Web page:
Standfirst: Keep your skin smooth with exfoliation.
You may have read about the benefits of exfoliation and how it can contribute to great-looking skin.
The assisted removal of dead skin cells at the surface of your skin, exfoliation may help to stimulate blood circulation and promote new skin growth.
Dr Shiau Ee Leng, 47, medical director of a local chain of aesthetic clinics, said: “As you age, your skin regenerates more slowly. Dead skin cells start to accumulate at the skin’s surface. This may be hard to remove due to a gluey culmination of your sweat and facial oil. If these dead skin cells are not removed, your complexion may look dull and rough over time.”
There are two main types of exfoliation – mechanical and chemical. The former uses an abrasive material to physically scrub off dead skin cells, while the latter uses chemical peels made up of acids and enzymes to loosen the gluey substance that holds dead skin cells together, so that they can be removed with normal cleansing.
The effects of exfoliants range from mild to heavy, depending on what they are made of.
Dr Shiau said: “Always consult your aesthetician about the right exfoliant for your skin type. If you are unsure, visit a dermatologist to find out about your skin’s health first, especially if you have sensitive or aging, saggy skin.”
Take note not to over exfoliate as this can irritate your skin, and make it dry and flaky.
“In most cases, it is fine to exfoliate your skin every seven to 10 days. Anything more frequent may hurt your skin,” said Dr Shiau.
Common types include natural materials like coffee grounds, salt and sugar particles, pumice, loofahs and apricot or almond shells. Artificial materials can be brushes and sponges.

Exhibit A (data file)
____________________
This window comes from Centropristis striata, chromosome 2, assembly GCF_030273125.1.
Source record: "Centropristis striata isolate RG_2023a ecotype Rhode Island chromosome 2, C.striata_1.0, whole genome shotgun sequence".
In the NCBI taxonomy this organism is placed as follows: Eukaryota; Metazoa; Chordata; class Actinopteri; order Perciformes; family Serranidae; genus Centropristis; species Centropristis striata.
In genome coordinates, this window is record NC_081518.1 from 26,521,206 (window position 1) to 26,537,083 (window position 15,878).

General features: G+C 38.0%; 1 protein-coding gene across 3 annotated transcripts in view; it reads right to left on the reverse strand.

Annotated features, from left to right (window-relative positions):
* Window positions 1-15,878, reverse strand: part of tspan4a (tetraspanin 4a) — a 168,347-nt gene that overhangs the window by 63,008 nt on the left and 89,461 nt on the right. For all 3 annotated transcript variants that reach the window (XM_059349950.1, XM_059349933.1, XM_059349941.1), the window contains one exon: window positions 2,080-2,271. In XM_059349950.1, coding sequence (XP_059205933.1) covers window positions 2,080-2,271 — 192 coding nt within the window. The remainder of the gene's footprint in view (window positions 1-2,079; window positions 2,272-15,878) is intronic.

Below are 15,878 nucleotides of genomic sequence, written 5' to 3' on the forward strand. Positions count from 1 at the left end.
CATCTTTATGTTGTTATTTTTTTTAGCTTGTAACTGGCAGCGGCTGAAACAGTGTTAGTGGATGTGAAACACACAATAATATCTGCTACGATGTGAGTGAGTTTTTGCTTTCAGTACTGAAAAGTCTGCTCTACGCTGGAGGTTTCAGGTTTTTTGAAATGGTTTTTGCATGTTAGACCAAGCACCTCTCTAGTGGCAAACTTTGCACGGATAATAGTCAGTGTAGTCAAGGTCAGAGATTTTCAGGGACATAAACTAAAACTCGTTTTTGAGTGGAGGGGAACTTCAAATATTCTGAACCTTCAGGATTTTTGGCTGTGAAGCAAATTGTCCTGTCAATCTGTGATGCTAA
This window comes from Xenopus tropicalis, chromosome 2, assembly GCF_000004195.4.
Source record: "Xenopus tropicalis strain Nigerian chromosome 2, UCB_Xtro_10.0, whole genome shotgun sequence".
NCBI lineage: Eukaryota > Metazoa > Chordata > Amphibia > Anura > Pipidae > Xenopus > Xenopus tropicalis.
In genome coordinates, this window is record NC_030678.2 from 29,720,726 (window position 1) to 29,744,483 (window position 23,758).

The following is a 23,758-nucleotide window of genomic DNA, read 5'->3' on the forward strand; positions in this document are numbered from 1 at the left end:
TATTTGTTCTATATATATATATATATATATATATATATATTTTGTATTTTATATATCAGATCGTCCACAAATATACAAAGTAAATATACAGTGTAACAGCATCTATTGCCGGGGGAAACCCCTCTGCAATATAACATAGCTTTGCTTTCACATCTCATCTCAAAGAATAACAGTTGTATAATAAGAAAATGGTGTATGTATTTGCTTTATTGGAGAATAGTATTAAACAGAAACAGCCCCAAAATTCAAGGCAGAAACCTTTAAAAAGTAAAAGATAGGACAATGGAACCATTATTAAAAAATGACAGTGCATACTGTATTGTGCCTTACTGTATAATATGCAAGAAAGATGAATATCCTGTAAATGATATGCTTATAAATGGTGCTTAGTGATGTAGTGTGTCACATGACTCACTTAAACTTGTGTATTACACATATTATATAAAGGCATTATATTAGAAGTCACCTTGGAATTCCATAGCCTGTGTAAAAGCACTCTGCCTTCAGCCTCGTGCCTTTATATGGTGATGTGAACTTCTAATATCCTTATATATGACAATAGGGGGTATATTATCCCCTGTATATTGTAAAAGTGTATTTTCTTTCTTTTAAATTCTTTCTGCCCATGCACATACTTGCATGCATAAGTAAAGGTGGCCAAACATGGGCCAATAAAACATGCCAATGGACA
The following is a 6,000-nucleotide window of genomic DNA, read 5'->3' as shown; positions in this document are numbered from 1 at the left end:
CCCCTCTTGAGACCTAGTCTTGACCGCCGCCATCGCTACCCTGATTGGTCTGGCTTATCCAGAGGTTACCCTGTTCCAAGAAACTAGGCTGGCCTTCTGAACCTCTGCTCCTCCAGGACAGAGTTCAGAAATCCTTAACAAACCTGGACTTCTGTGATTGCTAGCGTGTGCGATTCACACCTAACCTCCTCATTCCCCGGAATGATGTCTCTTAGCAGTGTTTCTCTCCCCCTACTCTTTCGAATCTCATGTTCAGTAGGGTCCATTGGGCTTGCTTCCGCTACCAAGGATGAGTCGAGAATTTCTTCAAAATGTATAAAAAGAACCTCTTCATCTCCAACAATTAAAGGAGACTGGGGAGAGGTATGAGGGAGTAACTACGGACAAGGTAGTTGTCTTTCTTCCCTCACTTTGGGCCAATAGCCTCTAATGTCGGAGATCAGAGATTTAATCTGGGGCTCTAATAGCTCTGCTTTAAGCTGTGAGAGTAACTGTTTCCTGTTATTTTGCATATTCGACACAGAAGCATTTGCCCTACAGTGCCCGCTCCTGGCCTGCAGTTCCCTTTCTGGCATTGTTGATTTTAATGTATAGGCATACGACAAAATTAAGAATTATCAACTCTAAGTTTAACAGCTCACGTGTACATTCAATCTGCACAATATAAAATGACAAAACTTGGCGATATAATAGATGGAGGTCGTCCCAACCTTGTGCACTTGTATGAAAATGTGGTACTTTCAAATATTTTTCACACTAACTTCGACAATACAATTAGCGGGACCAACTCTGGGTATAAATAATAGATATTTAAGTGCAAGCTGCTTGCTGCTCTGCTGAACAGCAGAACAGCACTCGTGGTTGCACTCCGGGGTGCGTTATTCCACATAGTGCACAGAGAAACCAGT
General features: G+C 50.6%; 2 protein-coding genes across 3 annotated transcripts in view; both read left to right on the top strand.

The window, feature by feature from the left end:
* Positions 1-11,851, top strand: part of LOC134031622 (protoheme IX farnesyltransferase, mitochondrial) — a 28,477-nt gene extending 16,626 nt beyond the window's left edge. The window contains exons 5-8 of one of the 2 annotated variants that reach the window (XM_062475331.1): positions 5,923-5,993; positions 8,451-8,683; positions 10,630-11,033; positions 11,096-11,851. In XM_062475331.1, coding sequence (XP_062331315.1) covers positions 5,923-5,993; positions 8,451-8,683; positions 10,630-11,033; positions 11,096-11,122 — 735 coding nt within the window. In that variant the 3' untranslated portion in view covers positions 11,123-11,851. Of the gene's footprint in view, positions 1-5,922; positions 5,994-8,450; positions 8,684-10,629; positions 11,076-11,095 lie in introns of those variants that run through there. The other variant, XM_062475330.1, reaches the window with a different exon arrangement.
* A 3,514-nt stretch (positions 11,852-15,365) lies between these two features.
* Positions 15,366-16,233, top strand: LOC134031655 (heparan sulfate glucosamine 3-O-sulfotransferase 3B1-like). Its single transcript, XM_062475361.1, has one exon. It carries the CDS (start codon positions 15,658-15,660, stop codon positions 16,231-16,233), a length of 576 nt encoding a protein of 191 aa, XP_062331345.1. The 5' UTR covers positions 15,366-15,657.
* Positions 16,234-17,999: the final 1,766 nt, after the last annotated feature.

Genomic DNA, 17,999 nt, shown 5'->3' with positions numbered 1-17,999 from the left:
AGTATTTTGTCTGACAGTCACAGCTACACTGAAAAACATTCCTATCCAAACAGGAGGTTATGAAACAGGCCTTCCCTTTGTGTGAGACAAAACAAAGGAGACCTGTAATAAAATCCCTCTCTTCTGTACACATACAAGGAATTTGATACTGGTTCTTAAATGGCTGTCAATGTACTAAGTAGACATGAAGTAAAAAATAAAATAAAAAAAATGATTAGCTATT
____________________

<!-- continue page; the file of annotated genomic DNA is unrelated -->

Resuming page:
Body scrubs may also be offered to exfoliate your face.
Ms Jerine Tay, 37, a skincare professional, said: “Body scrubs should be avoided. They are more suitable for skin in other parts of your body. Facial skin is delicate, and a slight miscalculation in applying the right pressure while scrubbing with a body scrub can damage it.”
Ms Tay also shared that there are also more aggressive methods called microdermabrasion, which use stronger abrasives to scrub your skin.
She said: “Such methods should only be used selectively. Skincare professionals who recommend or
perform the procedure must have a good track record.”
Natural fruit enzymes like citric acid and malic acid are often used as the main ingredients for chemical peels. They can also come from vegetables and other plant sources.
Chemical exfoliants also have alphahydroxy acids or betahydroxy acids added, which help to get rid of the gluey substance on your skin’s surface.
Ingredients like salicylic acid and glycolic acid may also be present in chemical peels to help in the cleansing of skin pores.
Ms Tay cautioned: “Never use more than one type of chemical peel at any one time. By putting your skin through the varying effects of different peels, you may end up removing too much of your skin’s protective top layer, and damage it in the process.”
After exfoliation, limit your sun exposure and avoid any other forms of facial treatments, such as hair removal, for at least a week. The heat from the sun and hair treatments can agitate your raw skin and impede its recovery.
Be mindful about the facial products you use.
Ms Janice Wang, 28, a make-up artist, said: “You will need to use a mild facial cleanser temporarily as
the ingredients contained in normal facial cleansers may not be suitable for new and raw skin.”
This includes cosmetic products.
Ms Wang said: “The new skin cells that are gradually forming at your skin’s surface within the first three to five days after exfoliation are still tender and raw. “It is fine to put a light layer of make-up to look presentable for work and social events. But try to use make-up that uses milder ingredients. You want to be as gentle on your skin as you can.”
This article provides general information only and is not a substitute for medical advice. Please consult medical or healthcare professionals for advice on health-related matters.